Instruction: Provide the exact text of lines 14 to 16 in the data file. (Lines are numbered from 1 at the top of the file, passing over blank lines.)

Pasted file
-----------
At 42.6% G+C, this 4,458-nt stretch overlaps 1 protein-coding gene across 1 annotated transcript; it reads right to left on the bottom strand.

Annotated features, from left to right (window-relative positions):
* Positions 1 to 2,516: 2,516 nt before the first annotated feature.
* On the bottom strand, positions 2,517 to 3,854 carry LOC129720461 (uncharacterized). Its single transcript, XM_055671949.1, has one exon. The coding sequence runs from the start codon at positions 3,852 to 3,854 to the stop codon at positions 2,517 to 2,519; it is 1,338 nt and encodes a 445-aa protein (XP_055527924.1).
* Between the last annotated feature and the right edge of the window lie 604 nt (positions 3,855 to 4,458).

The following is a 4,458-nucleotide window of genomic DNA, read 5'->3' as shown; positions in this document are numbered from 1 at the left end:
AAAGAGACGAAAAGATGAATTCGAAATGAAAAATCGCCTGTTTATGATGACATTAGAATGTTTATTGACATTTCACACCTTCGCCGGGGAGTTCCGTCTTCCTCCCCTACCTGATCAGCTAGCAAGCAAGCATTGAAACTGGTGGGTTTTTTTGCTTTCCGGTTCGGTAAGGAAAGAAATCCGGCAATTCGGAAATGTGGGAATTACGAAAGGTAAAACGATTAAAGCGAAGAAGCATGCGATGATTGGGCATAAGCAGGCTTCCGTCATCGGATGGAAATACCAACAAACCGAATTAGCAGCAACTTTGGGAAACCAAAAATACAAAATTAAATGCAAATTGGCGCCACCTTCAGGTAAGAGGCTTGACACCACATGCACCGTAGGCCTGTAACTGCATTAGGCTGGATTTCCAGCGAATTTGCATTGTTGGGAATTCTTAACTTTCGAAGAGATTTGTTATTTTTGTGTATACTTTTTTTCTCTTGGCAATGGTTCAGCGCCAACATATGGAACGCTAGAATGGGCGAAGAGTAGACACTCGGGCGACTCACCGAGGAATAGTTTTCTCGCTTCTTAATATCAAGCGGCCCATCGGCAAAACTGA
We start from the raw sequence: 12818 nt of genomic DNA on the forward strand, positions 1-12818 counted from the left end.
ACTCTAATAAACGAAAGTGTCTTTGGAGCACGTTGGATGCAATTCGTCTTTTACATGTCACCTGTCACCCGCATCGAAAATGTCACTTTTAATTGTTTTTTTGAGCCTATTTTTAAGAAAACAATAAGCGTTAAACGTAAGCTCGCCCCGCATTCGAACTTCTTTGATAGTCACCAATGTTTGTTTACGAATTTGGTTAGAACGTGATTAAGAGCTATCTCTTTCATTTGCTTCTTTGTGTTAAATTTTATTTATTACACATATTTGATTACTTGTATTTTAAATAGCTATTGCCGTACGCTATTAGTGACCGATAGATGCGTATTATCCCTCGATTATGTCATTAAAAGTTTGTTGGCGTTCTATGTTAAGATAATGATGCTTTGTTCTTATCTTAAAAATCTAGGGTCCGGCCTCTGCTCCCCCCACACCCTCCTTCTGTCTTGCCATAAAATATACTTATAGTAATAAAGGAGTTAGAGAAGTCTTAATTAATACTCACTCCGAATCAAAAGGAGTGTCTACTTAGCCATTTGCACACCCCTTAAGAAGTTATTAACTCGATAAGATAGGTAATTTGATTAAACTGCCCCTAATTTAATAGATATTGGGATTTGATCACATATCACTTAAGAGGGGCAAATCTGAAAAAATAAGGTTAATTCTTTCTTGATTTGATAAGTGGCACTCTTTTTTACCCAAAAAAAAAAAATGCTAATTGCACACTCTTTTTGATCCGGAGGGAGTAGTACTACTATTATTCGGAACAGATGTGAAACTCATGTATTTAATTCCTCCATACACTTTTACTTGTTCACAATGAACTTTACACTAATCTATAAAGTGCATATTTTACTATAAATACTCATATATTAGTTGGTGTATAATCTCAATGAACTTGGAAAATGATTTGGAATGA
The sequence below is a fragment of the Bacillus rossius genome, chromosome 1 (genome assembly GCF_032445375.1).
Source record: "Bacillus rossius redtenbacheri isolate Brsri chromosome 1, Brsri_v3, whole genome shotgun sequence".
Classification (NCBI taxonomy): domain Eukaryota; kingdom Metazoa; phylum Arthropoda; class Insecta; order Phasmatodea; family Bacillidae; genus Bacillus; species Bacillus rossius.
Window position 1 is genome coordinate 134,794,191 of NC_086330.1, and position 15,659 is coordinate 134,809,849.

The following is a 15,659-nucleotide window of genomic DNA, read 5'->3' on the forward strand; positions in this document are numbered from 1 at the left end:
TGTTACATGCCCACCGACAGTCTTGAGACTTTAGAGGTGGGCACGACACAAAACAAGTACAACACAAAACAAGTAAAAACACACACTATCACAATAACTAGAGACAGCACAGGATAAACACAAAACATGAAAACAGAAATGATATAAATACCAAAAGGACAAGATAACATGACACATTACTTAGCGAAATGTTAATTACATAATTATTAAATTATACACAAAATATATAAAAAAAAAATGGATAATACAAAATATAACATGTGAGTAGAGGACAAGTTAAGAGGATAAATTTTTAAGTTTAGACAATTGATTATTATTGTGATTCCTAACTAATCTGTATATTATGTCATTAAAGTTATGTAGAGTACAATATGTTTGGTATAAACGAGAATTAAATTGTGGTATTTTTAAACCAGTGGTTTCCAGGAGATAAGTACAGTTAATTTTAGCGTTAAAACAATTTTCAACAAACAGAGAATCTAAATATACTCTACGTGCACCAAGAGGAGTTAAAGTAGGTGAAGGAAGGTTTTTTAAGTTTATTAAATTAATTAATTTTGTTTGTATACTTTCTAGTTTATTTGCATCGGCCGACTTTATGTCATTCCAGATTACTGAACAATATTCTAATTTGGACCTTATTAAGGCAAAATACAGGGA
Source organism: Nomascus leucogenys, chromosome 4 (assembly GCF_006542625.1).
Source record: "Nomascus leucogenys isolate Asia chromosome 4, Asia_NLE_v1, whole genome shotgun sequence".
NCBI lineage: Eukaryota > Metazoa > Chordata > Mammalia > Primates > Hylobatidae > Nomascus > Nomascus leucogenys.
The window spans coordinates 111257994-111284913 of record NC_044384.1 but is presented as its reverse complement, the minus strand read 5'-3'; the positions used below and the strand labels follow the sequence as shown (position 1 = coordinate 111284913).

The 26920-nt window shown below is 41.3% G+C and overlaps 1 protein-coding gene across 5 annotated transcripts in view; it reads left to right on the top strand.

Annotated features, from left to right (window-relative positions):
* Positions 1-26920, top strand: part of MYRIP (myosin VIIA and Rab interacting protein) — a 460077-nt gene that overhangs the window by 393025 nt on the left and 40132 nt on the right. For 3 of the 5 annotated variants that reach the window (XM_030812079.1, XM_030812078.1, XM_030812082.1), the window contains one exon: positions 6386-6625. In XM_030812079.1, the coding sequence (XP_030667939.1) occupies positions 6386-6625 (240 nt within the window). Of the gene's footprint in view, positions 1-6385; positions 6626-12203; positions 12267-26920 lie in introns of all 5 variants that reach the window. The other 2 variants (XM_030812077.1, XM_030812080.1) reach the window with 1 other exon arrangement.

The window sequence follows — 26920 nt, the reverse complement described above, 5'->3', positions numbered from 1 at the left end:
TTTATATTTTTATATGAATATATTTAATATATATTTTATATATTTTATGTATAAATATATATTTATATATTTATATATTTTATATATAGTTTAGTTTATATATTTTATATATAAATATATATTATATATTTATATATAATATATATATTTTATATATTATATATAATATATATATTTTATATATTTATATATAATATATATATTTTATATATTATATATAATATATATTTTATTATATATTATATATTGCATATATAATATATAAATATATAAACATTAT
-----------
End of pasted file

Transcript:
The following is a 15,659-nucleotide window of genomic DNA, read 5'->3' on the forward strand; positions in this document are numbered from 1 at the left end:
TGTTACATGCCCACCGACAGTCTTGAGACTTTAGAGGTGGGCACGACACAAAACAAGTACAACACAAAACAAGTAAAAACACACACTATCACAATAACTAGAGACAGCACAGGATAAACACAAAACATGAAAACAGAAATGATATAAATACCAAAAGGACAAGATAACATGACACATTACTTAGCGAAATGTTAATTACATAATTATTAAATTATACACAAAATATATAAAAAAAAAATGGATAATACAAAATATAACATGTGAGTAGAGGACAAGTTAAGAGGATAAATTTTTAAGTTTAGACAATTGATTATTATTGTGATTCCTAACTAATCTGTATATTATGTCATTAAAGTTATGTAGAGTACAATATGTTTGGTATAAACGAGAATTAAATTGTGGTATTTTTAAACCAGTGGTTTCCAGGAGATAAGTACAGTTAATTTTAGCGTTAAAACAATTTTCAACAAACAGAGAATCTAAATATACTCTACGTGCACCAAGAGGAGTTAAAGTAGGTGAAGGAAGGTTTTTTAAGTTTATTAAATTAATTAATTTTGTTTGTATACTTTCTAGTTTATTTGCATCGGCCGACTTTATGTCATTCCAGATTACTGAACAATATTCTAATTTGGACCTTATTAAGGCAAAATACAGGGA
Source organism: Nomascus leucogenys, chromosome 4 (assembly GCF_006542625.1).